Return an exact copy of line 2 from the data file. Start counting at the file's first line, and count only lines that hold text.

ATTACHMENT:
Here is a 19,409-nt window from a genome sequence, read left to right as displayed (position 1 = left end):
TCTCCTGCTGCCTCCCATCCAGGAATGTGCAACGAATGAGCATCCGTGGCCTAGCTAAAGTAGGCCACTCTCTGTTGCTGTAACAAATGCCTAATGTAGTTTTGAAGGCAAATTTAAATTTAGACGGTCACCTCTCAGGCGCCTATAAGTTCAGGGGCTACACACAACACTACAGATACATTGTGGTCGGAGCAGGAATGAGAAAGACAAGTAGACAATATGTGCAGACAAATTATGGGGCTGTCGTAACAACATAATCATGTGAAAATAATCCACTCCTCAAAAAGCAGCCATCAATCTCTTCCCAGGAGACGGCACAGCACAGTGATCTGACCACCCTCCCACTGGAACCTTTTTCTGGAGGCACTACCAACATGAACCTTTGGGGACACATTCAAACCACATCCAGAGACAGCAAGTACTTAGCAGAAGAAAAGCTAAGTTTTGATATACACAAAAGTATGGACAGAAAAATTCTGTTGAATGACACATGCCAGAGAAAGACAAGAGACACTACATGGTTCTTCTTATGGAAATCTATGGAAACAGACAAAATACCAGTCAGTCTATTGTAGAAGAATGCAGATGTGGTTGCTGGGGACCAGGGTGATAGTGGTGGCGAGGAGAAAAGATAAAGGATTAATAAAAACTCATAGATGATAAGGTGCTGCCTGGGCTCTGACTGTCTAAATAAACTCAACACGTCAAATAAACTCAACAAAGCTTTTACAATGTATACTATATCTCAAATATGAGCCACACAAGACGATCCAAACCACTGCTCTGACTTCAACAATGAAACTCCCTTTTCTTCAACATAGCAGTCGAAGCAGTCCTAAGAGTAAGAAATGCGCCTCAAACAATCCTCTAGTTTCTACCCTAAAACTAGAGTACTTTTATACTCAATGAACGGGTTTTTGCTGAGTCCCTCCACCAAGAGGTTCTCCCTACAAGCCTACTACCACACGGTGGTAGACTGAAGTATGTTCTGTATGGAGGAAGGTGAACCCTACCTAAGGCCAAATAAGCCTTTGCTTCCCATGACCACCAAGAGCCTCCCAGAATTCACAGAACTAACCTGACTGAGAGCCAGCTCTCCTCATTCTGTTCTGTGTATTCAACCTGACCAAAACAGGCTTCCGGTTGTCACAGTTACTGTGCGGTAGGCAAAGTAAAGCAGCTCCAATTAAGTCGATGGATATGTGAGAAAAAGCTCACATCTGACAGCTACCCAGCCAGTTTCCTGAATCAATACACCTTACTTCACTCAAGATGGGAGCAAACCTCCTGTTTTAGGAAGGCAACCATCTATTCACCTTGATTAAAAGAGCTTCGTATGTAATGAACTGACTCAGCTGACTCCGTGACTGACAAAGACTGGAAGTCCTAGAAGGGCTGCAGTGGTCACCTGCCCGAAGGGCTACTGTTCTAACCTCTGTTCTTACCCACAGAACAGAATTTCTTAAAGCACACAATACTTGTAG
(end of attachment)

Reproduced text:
TCTCCTGCTGCCTCCCATCCAGGAATGTGCAACGAATGAGCATCCGTGGCCTAGCTAAAGTAGGCCACTCTCTGTTGCTGTAACAAATGCCTAATGTAGTTTTGAAGGCAAATTTAAATTTAGACGGTCACCTCTCAGGCGCCTATAAGTTCAGGGGCTACACACAACACTACAGATACATTGTGGTCGGAGCAGGAATGAGAAAGACAAGTAGACAATATGTGCAGACAAATTATGGGGCTGTCGTAACAACATAATCATGTGAAAATAATCCACTCCTCAAAAAGCAGCCATCAATCTCTTCCCAGGAGACGGCACAGCACAGTGATCTGACCACCCTCCCACTGGAACCTTTTTCTGGAGGCACTACCAACATGAACCTTTGGGGACACATTCAAACCACATCCAGAGACAGCAAGTACTTAGCAGAAGAAAAGCTAAGTTTTGATATACACAAAAGTATGGACAGAAAAATTCTGTTGAATGACACATGCCAGAGAAAGACAAGAGACACTACATGGTTCTTCTTATGGAAATCTATGGAAACAGACAAAATACCAGTCAGTCTATTGTAGAAGAATGCAGATGTGGTTGCTGGGGACCAGGGTGATAGTGGTGGCGAGGAGAAAAGATAAAGGATTAATAAAAACTCATAGATGATAAGGTGCTGCCTGGGCTCTGACTGTCTAAATAAACTCAACACGTCAAATAAACTCAACAAAGCTTTTACAATGTATACTATATCTCAAATATGAGCCACACAAGACGATCCAAACCACTGCTCTGACTTCAACAATGAAACTCCCTTTTCTTCAACATAGCAGTCGAAGCAGTCCTAAGAGTAAGAAATGCGCCTCAAACAATCCTCTAGTTTCTACCCTAAAACTAGAGTACTTTTATACTCAATGAACGGGTTTTTGCTGAGTCCCTCCACCAAGAGGTTCTCCCTACAAGCCTACTACCACACGGTGGTAGACTGAAGTATGTTCTGTATGGAGGAAGGTGAACCCTACCTAAGGCCAAATAAGCCTTTGCTTCCCATGACCACCAAGAGCCTCCCAGAATTCACAGAACTAACCTGACTGAGAGCCAGCTCTCCTCATTCTGTTCTGTGTATTCAACCTGACCAAAACAGGCTTCCGGTTGTCACAGTTACTGTGCGGTAGGCAAAGTAAAGCAGCTCCAATTAAGTCGATGGATATGTGAGAAAAAGCTCACATCTGACAGCTACCCAGCCAGTTTCCTGAATCAATACACCTTACTTCACTCAAGATGGGAGCAAACCTCCTGTTTTAGGAAGGCAACCATCTATTCACCTTGATTAAAAGAGCTTCGTATGTAATGAACTGACTCAGCTGACTCCGTGACTGACAAAGACTGGAAGTCCTAGAAGGGCTGCAGTGGTCACCTGCCCGAAGGGCTACTGTTCTAACCTCTGTTCTTACCCACAGAACAGAATTTCTTAAAGCACACAATACTTGTAG